How the Roman Republic Dealt with Demagogue Spurius Maelius
The history told here is meant to illuminate the difficulty of ridding a democracy of a militant demagogue—not to recommend the method adopted by the Roman Senate in 439 BCE
Demagogues are so mad for power and vengeance that often they never give up the fight. Under threat, some will burn Rome, so to speak, in the manner of a murder-suicide.
This is what Roman demagogue Spurius Maelius intended in the 5th century BCE. A rich citizen of the equestrian order, Maelius was either going to win the consulship of the republic, or he would gain the support of the people, by whatever means necessary, to install himself as king.
Defeated for consul, Maelius pursued the latter course in 439 BCE by exploiting a widespread famine that left average citizens hungry. Deceitful and divisive, he bought up as much corn and wheat as his great wealth permitted, fueling a shortage. Then he went on to fed only his followers, luring them away from the republic.
The government had no specific laws against such economic manipulation. But they knew the devious nature of Maelius, and they understood what his endgame was.
So, with the republic under menace of overthrow, they deployed the only instrument Rome constitutionally possessed to stop such a usurper. They voted into office a temporary dictator, Lucius Quinctius Cincinnatus, with limitless powers to act on behalf of the common good, no matter what it took.
The retired Cincinnatus was a trusted political and military leader known for his selfless service to the state. This was not the first time the Senate called upon him in this way. Decades earlier, Rome named Cincinnatus dictator to fend off an invasion by the Aequi.
“The Romans had a dictator,” British political historian Thomas Gordon writes, “a great and extraordinary magistrate, vested with an extraordinary power, as he was created on extraordinary exigencies; and his commission was limited only by the publick good, and consisted in a very short direction … To save the state.”
Gordon further explains that the seeming benevolence of Maelius in feeding the hungry was known by the Senate to be “an ambitious bribe to catch the hearts of the multitude, in order to seize their liberties.”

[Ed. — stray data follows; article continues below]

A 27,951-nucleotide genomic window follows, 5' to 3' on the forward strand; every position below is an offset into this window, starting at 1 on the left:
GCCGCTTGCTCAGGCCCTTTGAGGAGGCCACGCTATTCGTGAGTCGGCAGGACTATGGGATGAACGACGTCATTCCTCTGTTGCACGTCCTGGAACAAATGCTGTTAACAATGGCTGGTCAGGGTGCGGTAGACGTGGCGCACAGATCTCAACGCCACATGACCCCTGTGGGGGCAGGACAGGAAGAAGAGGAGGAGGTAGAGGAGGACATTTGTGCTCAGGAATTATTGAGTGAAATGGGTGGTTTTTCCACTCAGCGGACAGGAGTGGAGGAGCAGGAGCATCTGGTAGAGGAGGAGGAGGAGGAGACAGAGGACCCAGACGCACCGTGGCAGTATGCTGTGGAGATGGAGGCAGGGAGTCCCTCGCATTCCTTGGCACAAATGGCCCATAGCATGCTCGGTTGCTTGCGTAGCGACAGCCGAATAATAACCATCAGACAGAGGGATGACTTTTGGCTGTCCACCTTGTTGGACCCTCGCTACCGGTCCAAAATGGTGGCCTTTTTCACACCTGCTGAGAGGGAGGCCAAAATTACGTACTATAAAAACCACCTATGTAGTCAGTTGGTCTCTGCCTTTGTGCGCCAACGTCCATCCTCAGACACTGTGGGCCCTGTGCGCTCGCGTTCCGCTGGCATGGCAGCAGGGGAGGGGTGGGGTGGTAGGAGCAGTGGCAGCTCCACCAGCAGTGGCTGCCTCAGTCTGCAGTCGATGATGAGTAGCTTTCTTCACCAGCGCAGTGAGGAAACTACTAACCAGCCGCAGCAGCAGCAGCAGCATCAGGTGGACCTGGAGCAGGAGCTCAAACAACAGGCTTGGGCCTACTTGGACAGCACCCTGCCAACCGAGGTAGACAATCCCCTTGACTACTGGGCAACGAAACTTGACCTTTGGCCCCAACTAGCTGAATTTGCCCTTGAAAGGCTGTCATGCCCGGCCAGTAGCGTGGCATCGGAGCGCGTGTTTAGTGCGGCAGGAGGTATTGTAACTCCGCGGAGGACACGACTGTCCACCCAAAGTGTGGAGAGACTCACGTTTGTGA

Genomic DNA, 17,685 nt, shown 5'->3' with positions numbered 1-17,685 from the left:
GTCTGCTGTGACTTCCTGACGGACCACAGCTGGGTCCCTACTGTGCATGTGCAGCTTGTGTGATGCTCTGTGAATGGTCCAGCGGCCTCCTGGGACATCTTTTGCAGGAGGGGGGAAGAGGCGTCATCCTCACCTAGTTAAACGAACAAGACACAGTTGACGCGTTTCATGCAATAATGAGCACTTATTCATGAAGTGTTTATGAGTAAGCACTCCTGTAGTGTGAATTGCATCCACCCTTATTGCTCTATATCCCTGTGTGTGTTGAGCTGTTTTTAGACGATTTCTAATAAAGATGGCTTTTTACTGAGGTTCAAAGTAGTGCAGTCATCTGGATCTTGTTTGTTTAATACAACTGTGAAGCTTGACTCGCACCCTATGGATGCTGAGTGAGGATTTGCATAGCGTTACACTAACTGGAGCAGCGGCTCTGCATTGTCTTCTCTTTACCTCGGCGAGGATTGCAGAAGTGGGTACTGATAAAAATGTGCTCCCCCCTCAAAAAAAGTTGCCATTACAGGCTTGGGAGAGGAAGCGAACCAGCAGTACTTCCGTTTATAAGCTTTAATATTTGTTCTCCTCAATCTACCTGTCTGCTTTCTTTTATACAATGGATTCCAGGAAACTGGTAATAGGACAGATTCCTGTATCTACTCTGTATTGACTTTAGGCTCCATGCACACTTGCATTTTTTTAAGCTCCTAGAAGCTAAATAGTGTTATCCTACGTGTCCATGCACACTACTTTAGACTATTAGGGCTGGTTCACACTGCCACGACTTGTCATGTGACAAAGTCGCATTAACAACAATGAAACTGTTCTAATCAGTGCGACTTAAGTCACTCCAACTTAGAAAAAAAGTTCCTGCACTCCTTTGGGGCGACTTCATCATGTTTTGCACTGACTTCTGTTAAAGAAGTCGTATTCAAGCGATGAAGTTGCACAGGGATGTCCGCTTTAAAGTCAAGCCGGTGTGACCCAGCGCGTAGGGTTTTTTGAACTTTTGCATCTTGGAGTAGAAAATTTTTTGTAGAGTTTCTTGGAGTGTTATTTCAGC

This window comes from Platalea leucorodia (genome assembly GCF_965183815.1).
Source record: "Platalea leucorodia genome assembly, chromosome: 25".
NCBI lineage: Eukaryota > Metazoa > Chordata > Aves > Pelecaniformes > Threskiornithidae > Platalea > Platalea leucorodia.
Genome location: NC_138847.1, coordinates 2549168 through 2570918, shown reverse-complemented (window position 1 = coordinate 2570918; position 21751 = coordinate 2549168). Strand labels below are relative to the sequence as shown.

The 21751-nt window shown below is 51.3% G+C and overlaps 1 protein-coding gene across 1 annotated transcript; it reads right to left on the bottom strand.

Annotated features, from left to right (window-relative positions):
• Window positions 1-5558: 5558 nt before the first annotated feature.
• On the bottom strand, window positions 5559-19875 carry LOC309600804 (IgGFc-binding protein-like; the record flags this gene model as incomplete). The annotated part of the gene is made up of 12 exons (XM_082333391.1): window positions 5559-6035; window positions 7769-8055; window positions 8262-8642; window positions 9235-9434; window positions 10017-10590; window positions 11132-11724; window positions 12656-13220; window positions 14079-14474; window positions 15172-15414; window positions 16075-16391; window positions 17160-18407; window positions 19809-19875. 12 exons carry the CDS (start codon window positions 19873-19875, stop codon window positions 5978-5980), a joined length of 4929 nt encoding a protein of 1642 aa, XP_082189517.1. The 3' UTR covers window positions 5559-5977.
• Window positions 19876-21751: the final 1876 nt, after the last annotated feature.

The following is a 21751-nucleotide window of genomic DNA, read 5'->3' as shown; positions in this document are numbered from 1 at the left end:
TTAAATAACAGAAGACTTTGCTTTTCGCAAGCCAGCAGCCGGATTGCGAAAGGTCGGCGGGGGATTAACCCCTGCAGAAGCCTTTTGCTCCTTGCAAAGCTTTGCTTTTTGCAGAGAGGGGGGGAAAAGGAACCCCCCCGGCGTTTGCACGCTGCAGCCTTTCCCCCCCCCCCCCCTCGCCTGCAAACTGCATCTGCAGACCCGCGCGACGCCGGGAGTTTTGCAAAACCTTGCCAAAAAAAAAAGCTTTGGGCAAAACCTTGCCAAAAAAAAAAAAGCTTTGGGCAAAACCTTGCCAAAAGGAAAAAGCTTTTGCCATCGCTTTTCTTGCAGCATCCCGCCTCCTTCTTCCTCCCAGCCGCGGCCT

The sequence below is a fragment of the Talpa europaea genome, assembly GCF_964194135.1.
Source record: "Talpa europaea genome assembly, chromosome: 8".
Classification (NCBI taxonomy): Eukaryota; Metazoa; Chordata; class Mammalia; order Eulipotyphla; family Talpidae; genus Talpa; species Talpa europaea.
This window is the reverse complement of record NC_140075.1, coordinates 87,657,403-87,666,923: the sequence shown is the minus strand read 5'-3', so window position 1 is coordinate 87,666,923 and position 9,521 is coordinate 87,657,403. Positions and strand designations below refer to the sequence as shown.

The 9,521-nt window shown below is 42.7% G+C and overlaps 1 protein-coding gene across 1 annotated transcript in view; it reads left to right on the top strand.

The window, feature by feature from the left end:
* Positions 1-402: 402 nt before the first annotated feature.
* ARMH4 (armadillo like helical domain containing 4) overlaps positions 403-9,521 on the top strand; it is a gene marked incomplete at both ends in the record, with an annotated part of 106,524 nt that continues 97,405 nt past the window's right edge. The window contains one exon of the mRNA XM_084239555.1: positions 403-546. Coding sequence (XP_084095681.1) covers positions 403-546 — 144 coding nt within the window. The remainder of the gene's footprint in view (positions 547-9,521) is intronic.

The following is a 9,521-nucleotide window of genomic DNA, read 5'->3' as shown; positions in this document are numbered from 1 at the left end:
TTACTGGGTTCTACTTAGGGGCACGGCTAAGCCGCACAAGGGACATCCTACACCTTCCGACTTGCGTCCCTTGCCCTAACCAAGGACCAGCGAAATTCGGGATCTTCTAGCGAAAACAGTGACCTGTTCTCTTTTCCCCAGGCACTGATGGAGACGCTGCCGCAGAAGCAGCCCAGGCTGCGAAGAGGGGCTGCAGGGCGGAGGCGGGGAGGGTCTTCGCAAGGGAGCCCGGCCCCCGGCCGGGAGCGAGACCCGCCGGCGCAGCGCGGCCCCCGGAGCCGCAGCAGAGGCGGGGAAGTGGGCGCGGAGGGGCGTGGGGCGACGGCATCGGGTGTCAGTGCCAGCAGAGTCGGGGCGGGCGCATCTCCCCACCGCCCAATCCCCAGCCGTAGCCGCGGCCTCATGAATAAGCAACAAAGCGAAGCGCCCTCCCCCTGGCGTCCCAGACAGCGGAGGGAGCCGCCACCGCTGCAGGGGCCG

Once in power, Cincinnatus appointed a special counsel of sorts, a military man named Gaius Servilius Ahala, to call Maelius to account.
When the defiant demagogue refused to comply, Ahala, acting on orders of Cincinnatus, killed him.
After Maelius’ death, his house and property were seized and his wealth placed in the public treasury. As the Roman historian Livy describes the logic of the republic, the Senate made a lasting example of Maelius in order to deter future usurpers from abusing the trust of the people in order to topple the government.
“His act must be regarded as a portent quite as much as a crime,” Livy reports, “for that portent his blood was not sufficient expiation, those walls within which such madness had been conceived must be leveled to the ground, and his property, contaminated by the price of treason, confiscated to the State.”
So difficult was it in Roman days to purge the republic of a slippery demagogue like Spurius Maelius that the Senate resorted to an interim dictatorship and execution.
Today in the United States, we deplore political violence of any and all kinds. We live by the rule of law—pure and simple. In our peaceful and domesticated times, we hope that the rule of law—in New York, Georgia, and Washington, D.C.—will serve the purpose of sparing our democracy further insult and injury by Donald J. Trump, the first full-blown demagogue in our history to ascend to Oval Office.
This is a story that has a lot do with the world we live in today. Although the demagogue is not the same, and we can not appoint a dictator in the United States to deal with it, the moral still stands; an example must be made. We must do as they did and make sure that there is a strong example for future generations. A strong example of a demagogue and how he/she was dealt with.
Because a friend told me that I should do more to clarify my categorical nonviolent beliefs about demagogues and democracy, I changed the last paragraph of this piece from:
"In our own more peaceful and domesticated times, we hope that the constitutional rule of law—in New York, Georgia, and Washington, D.C.—will serve the same purpose in the case of Donald J. Trump, the first full-blown demagogue in our history to ascend to Oval Office."
"Today in the United States, we deplore political violence of any and all kinds. We live by the rule of law—pure and simple. In our peaceful and domesticated times, we hope that the rule of law—in New York, Georgia, and Washington, D.C.—will serve the purpose of sparing our democracy further insult and injury by Donald J. Trump, the first full-blown demagogue in our history to ascend to Oval Office."